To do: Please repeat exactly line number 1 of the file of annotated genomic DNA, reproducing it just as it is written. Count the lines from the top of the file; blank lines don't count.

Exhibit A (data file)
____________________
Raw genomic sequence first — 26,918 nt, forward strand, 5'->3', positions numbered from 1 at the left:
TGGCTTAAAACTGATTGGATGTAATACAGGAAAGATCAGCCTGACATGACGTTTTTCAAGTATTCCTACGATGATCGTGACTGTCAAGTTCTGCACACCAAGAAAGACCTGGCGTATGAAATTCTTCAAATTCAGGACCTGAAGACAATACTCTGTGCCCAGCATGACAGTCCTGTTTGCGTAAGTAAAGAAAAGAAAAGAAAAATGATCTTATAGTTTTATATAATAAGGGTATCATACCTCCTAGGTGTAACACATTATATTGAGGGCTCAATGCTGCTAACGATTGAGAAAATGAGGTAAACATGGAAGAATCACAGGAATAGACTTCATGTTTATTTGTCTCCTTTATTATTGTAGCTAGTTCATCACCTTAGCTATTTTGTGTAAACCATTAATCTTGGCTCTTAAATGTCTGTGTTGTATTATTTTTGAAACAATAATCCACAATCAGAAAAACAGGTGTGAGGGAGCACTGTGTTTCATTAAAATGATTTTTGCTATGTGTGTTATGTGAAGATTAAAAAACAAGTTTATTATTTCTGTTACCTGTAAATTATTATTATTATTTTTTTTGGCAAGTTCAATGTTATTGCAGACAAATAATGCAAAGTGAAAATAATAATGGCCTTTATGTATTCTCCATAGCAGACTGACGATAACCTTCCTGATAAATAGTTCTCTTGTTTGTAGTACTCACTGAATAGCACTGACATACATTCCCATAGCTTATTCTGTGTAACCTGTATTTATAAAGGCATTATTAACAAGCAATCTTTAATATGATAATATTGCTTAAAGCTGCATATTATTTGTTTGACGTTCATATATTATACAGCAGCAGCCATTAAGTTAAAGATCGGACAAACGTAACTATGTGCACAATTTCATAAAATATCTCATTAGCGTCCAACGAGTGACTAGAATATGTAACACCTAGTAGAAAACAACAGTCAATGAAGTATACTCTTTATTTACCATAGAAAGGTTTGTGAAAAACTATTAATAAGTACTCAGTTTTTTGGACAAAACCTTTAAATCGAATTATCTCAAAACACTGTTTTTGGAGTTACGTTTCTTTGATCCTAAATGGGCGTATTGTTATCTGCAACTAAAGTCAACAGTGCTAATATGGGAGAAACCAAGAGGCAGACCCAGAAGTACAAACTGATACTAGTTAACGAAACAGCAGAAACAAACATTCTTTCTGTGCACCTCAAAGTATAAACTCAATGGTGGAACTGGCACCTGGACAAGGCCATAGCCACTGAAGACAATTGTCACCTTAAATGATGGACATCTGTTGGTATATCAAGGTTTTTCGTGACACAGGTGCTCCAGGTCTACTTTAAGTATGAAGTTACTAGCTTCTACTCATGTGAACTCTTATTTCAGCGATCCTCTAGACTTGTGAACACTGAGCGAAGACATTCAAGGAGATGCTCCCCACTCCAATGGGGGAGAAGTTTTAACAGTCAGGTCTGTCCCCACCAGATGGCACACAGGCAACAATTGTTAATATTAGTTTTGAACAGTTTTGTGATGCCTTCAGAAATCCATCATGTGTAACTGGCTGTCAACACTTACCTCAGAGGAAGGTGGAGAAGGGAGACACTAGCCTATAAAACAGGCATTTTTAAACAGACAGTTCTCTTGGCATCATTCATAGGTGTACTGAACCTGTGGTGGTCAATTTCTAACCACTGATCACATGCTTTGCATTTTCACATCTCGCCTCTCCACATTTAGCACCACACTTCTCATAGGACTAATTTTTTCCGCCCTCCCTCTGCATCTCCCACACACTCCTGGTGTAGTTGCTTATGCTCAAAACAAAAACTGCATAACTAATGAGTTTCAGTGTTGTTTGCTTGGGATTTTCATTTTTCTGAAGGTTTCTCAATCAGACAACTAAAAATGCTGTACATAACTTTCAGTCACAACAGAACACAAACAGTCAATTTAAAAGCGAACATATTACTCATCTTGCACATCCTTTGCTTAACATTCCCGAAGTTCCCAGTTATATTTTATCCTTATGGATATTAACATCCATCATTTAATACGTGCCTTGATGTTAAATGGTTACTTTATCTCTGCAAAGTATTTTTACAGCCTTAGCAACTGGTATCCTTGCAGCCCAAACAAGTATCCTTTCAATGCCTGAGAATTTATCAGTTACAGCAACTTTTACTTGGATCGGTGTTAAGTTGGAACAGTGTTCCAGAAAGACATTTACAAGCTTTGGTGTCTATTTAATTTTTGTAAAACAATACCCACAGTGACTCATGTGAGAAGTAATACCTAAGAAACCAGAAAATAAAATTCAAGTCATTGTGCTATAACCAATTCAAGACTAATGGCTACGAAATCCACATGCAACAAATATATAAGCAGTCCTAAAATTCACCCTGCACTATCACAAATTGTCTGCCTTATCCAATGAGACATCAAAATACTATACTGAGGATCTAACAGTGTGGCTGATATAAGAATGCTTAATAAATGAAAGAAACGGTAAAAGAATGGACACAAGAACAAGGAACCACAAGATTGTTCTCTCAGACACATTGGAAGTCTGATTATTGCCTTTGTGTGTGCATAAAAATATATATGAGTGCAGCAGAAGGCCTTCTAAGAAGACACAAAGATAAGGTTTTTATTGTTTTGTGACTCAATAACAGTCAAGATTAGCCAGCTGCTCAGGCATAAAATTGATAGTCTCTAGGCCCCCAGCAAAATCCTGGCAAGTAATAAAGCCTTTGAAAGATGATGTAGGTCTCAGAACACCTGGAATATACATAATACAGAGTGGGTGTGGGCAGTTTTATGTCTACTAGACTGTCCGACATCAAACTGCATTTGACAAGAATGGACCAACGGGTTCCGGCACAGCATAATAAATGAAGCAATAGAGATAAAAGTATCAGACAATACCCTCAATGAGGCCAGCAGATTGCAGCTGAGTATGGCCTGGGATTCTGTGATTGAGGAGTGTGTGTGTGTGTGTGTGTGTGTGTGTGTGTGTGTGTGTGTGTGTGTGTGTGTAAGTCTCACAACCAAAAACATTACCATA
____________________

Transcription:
Raw genomic sequence first — 26,918 nt, forward strand, 5'->3', positions numbered from 1 at the left: